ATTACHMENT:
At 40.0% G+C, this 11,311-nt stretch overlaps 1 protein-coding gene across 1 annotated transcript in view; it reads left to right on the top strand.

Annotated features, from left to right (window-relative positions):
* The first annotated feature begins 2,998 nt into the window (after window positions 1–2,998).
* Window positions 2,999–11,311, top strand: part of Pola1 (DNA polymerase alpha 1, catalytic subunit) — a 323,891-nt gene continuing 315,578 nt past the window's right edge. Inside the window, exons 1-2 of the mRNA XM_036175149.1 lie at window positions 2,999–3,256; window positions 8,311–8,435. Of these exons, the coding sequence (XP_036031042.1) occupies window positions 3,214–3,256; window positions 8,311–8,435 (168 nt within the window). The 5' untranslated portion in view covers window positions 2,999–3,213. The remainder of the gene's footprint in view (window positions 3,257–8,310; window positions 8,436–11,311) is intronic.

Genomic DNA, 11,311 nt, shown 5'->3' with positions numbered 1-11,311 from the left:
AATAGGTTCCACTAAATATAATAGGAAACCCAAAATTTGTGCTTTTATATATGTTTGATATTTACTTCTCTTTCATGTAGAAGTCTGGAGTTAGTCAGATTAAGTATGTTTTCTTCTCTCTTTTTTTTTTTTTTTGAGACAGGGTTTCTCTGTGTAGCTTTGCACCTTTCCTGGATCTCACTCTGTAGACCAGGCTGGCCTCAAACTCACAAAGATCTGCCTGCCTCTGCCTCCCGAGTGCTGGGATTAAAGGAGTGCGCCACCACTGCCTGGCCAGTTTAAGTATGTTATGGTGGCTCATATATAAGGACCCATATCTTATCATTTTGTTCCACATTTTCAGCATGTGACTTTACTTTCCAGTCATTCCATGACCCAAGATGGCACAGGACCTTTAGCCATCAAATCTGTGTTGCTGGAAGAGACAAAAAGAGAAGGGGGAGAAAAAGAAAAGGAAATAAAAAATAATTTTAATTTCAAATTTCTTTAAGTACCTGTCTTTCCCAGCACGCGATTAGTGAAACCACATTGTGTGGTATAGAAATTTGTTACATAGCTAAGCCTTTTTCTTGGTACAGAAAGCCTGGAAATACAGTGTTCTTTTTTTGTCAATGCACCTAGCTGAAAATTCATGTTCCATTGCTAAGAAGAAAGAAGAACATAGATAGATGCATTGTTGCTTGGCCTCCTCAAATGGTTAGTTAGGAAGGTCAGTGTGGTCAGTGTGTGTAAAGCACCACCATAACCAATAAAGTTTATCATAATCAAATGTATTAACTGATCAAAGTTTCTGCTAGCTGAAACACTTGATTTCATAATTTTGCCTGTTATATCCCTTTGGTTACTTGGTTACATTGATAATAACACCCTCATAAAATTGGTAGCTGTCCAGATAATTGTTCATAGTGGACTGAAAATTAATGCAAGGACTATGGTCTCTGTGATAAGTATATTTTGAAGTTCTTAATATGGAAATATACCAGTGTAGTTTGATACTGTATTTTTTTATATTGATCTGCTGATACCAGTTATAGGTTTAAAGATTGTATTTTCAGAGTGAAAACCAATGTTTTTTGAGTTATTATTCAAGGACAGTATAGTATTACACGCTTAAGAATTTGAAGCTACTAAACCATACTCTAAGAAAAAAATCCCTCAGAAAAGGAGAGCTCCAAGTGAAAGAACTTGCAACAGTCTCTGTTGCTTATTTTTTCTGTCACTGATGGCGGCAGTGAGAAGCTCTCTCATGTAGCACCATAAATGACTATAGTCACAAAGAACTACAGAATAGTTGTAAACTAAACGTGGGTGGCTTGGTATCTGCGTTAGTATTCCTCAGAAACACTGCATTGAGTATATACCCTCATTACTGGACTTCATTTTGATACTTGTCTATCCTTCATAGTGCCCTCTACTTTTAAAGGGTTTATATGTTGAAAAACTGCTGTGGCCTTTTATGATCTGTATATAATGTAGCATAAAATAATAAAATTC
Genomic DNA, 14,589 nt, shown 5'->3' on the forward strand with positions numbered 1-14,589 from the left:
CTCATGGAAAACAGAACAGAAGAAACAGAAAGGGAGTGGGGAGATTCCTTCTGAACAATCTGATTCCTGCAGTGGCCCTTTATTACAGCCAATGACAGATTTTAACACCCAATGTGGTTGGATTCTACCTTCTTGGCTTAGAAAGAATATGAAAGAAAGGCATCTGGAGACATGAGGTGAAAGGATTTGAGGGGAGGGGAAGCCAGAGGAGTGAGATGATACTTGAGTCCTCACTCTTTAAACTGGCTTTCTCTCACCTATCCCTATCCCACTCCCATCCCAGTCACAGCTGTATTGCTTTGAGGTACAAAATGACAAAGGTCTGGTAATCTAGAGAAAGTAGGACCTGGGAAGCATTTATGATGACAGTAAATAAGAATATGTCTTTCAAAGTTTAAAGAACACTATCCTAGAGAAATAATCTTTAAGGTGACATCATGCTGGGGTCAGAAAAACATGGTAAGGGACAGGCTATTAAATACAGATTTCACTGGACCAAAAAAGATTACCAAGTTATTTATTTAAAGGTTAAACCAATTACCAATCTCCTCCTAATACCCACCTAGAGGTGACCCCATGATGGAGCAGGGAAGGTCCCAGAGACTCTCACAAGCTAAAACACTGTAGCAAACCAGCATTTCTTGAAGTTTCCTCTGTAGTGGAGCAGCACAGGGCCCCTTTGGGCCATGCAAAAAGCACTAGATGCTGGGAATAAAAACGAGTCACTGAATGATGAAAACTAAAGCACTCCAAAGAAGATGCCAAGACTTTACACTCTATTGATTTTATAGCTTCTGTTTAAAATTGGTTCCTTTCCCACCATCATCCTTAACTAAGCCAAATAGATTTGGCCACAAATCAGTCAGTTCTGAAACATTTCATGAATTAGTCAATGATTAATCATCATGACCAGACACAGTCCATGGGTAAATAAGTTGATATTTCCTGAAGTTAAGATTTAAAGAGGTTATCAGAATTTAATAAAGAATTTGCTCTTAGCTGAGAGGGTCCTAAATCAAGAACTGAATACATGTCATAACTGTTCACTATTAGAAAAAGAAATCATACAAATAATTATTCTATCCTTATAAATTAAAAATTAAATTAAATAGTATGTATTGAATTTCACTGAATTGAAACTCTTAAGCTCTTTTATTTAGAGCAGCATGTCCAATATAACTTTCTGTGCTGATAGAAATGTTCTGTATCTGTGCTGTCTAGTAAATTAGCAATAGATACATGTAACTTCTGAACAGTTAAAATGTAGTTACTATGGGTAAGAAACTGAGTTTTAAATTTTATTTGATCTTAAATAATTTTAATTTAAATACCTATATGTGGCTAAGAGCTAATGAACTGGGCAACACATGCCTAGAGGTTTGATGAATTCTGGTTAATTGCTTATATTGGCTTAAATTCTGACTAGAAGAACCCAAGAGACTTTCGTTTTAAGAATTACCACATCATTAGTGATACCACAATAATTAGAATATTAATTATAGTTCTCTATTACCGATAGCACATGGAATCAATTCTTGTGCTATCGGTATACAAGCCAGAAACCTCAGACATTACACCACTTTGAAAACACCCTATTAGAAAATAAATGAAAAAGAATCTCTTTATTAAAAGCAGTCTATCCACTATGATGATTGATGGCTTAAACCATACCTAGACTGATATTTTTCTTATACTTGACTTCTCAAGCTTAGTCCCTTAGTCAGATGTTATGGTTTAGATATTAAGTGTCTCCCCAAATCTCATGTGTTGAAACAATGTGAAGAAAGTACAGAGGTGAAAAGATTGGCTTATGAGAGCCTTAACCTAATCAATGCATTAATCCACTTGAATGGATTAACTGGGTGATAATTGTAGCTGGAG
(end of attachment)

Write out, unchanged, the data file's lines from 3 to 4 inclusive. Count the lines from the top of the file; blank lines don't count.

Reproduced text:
* The first annotated feature begins 2,998 nt into the window (after window positions 1–2,998).
* Window positions 2,999–11,311, top strand: part of Pola1 (DNA polymerase alpha 1, catalytic subunit) — a 323,891-nt gene continuing 315,578 nt past the window's right edge. Inside the window, exons 1-2 of the mRNA XM_036175149.1 lie at window positions 2,999–3,256; window positions 8,311–8,435. Of these exons, the coding sequence (XP_036031042.1) occupies window positions 3,214–3,256; window positions 8,311–8,435 (168 nt within the window). The 5' untranslated portion in view covers window positions 2,999–3,213. The remainder of the gene's footprint in view (window positions 3,257–8,310; window positions 8,436–11,311) is intronic.